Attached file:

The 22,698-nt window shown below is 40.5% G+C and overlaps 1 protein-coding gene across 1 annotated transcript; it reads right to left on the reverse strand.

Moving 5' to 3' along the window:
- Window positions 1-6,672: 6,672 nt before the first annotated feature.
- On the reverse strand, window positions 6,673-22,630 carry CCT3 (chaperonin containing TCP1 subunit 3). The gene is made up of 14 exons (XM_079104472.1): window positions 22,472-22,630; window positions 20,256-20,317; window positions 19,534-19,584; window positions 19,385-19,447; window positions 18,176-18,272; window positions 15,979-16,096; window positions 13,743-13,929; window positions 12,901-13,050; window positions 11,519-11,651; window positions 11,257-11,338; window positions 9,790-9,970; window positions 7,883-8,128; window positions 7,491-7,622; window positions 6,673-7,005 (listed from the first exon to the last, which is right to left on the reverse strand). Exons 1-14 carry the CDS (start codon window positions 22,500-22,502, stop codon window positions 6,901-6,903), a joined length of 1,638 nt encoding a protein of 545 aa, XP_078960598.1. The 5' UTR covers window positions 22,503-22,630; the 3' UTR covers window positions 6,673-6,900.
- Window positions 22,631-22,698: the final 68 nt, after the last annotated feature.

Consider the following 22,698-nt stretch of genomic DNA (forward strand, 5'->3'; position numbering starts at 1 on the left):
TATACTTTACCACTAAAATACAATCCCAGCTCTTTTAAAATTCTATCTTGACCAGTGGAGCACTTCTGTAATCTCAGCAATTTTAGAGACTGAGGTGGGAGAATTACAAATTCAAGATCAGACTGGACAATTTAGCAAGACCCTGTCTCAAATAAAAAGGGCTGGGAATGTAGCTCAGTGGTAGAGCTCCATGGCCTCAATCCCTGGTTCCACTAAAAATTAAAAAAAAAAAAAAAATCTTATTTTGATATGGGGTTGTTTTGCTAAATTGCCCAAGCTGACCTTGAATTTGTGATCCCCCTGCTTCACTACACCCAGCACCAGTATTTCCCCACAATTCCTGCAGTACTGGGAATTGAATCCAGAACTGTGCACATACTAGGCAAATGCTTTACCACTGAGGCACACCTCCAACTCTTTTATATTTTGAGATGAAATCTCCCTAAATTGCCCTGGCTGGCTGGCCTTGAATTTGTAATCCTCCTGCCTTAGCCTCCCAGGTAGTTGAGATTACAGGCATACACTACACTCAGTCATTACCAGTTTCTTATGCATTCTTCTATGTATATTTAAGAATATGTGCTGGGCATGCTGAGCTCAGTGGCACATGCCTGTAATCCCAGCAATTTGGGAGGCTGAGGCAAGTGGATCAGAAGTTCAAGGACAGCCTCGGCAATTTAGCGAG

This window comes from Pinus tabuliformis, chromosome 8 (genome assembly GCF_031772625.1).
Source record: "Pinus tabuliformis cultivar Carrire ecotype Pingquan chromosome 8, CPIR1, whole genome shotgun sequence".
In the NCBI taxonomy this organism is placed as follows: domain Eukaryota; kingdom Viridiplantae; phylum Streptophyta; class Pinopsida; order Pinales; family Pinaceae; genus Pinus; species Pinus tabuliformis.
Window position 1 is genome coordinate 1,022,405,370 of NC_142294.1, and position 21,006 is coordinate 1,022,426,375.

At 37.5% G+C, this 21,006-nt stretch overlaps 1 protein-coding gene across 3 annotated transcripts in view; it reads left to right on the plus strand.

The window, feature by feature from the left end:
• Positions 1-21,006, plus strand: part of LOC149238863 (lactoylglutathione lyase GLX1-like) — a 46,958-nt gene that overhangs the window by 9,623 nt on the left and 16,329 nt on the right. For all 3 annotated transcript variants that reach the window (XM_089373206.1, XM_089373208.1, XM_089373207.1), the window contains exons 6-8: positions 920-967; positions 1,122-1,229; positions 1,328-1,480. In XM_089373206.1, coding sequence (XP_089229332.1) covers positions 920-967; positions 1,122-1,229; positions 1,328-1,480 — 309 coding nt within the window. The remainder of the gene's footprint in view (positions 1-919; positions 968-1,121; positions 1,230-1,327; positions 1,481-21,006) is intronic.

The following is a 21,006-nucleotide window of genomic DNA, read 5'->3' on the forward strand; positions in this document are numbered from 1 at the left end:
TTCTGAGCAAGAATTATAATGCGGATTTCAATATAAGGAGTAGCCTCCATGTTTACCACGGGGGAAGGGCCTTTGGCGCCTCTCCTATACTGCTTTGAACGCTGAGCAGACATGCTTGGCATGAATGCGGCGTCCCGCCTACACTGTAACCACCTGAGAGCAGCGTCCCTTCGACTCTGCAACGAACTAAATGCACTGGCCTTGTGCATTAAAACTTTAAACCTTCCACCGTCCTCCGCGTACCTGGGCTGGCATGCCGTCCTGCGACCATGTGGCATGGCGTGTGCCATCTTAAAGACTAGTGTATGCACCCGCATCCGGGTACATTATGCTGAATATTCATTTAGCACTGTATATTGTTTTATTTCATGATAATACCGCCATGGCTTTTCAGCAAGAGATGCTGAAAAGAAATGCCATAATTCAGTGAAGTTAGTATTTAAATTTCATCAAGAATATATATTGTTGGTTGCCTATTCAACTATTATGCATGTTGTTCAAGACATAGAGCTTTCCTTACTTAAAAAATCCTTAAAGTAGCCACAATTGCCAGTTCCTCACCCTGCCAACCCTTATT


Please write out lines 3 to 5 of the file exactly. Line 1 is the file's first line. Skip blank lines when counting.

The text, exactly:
- Window positions 1-6,672: 6,672 nt before the first annotated feature.
- On the reverse strand, window positions 6,673-22,630 carry CCT3 (chaperonin containing TCP1 subunit 3). The gene is made up of 14 exons (XM_079104472.1): window positions 22,472-22,630; window positions 20,256-20,317; window positions 19,534-19,584; window positions 19,385-19,447; window positions 18,176-18,272; window positions 15,979-16,096; window positions 13,743-13,929; window positions 12,901-13,050; window positions 11,519-11,651; window positions 11,257-11,338; window positions 9,790-9,970; window positions 7,883-8,128; window positions 7,491-7,622; window positions 6,673-7,005 (listed from the first exon to the last, which is right to left on the reverse strand). Exons 1-14 carry the CDS (start codon window positions 22,500-22,502, stop codon window positions 6,901-6,903), a joined length of 1,638 nt encoding a protein of 545 aa, XP_078960598.1. The 5' UTR covers window positions 22,503-22,630; the 3' UTR covers window positions 6,673-6,900.
- Window positions 22,631-22,698: the final 68 nt, after the last annotated feature.